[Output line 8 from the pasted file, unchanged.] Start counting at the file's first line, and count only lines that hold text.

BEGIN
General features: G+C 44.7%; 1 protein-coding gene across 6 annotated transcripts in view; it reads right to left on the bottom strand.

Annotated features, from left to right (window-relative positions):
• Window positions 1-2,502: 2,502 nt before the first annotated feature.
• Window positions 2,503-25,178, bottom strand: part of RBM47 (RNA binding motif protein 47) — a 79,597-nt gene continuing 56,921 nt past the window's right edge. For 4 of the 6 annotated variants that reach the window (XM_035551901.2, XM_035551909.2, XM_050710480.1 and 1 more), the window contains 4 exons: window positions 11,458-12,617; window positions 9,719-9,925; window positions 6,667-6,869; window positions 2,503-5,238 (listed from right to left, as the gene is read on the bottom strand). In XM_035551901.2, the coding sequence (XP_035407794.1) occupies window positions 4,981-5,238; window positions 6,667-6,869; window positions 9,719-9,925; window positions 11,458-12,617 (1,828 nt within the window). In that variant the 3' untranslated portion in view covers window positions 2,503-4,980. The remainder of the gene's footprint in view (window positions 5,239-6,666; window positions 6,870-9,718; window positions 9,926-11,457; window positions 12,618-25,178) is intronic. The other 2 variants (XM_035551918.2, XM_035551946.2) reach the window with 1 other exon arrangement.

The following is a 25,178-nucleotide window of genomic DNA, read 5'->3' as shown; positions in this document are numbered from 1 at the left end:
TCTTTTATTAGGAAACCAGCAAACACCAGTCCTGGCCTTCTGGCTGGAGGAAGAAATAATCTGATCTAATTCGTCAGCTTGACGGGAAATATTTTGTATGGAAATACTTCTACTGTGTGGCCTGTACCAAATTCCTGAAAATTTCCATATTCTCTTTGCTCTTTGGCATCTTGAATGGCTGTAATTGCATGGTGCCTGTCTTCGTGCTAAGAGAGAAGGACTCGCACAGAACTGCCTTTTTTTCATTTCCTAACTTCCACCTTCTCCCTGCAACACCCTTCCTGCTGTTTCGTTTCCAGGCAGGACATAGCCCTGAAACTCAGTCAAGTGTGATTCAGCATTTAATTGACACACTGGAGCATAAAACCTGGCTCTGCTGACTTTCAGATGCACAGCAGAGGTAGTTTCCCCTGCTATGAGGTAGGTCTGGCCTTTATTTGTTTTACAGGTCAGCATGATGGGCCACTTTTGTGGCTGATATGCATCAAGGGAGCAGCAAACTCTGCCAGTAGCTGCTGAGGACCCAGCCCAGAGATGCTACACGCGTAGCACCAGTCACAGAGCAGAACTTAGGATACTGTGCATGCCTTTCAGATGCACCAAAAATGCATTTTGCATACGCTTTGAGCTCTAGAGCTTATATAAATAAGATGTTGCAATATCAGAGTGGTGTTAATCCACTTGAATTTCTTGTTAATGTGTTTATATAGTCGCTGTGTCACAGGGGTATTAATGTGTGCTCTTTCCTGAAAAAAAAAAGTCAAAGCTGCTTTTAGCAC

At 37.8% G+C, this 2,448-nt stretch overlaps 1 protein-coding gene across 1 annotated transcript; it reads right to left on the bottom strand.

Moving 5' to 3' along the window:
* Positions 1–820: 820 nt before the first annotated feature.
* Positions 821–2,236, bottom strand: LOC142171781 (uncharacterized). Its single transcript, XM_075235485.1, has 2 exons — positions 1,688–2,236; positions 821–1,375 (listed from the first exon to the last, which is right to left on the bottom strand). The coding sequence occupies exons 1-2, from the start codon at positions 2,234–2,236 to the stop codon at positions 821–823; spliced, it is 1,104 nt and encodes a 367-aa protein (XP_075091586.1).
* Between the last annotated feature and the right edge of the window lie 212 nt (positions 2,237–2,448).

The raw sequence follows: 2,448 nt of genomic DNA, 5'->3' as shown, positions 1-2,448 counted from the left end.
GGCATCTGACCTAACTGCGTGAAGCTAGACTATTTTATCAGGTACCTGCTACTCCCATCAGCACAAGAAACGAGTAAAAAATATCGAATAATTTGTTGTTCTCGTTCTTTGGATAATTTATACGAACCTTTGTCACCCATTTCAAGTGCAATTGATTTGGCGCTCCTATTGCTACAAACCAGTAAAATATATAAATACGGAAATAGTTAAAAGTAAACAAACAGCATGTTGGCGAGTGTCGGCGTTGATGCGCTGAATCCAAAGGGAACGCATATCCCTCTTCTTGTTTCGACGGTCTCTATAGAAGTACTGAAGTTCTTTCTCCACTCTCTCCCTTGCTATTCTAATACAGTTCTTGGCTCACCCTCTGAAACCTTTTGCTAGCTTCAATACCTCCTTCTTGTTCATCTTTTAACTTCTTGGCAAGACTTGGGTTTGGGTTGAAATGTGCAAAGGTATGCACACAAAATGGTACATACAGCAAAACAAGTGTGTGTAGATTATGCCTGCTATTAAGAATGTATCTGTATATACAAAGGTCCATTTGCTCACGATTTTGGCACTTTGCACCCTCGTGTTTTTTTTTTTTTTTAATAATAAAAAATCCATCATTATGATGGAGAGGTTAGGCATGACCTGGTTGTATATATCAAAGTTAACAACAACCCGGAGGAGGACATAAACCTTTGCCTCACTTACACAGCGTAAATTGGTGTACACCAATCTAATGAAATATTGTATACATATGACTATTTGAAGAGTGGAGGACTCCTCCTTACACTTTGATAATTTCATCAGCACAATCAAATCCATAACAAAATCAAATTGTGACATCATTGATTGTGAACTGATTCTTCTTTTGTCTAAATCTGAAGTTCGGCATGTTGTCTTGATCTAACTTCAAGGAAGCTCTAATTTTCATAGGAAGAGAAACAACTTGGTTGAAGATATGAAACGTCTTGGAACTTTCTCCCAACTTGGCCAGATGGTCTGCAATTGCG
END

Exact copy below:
Moving 5' to 3' along the window: